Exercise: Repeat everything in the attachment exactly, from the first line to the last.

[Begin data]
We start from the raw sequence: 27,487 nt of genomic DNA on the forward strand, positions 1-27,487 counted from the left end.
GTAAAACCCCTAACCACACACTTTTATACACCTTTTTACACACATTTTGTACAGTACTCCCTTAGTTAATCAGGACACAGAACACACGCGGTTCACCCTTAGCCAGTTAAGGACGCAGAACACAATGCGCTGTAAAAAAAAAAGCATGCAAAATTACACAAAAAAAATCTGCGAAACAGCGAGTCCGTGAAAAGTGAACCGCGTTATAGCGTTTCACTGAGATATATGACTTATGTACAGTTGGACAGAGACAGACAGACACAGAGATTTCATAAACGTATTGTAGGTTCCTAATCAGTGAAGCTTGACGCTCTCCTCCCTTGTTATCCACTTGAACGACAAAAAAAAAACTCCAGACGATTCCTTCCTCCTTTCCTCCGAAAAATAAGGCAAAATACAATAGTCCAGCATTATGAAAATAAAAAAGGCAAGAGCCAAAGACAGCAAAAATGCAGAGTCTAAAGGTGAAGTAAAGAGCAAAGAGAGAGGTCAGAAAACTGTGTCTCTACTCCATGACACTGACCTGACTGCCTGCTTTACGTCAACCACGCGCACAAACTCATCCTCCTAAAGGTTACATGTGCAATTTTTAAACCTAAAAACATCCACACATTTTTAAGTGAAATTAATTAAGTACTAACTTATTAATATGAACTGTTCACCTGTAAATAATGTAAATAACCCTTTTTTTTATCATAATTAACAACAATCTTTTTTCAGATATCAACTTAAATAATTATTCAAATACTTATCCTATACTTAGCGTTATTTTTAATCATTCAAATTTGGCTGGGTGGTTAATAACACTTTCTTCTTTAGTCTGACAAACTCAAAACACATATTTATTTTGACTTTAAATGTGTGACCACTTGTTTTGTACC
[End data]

We start from the raw sequence: 27,487 nt of genomic DNA on the forward strand, positions 1-27,487 counted from the left end.
GTAAAACCCCTAACCACACACTTTTATACACCTTTTTACACACATTTTGTACAGTACTCCCTTAGTTAATCAGGACACAGAACACACGCGGTTCACCCTTAGCCAGTTAAGGACGCAGAACACAATGCGCTGTAAAAAAAAAAGCATGCAAAATTACACAAAAAAAATCTGCGAAACAGCGAGTCCGTGAAAAGTGAACCGCGTTATAGCGTTTCACTGAGATATATGACTTATGTACAGTTGGACAGAGACAGACAGACACAGAGATTTCATAAACGTATTGTAGGTTCCTAATCAGTGAAGCTTGACGCTCTCCTCCCTTGTTATCCACTTGAACGACAAAAAAAAAACTCCAGACGATTCCTTCCTCCTTTCCTCCGAAAAATAAGGCAAAATACAATAGTCCAGCATTATGAAAATAAAAAAGGCAAGAGCCAAAGACAGCAAAAATGCAGAGTCTAAAGGTGAAGTAAAGAGCAAAGAGAGAGGTCAGAAAACTGTGTCTCTACTCCATGACACTGACCTGACTGCCTGCTTTACGTCAACCACGCGCACAAACTCATCCTCCTAAAGGTTACATGTGCAATTTTTAAACCTAAAAACATCCACACATTTTTAAGTGAAATTAATTAAGTACTAACTTATTAATATGAACTGTTCACCTGTAAATAATGTAAATAACCCTTTTTTTTATCATAATTAACAACAATCTTTTTTCAGATATCAACTTAAATAATTATTCAAATACTTATCCTATACTTAGCGTTATTTTTAATCATTCAAATTTGGCTGGGTGGTTAATAACACTTTCTTCTTTAGTCTGACAAACTCAAAACACATATTTATTTTGACTTTAAATGTGTGACCACTTGTTTTGTACC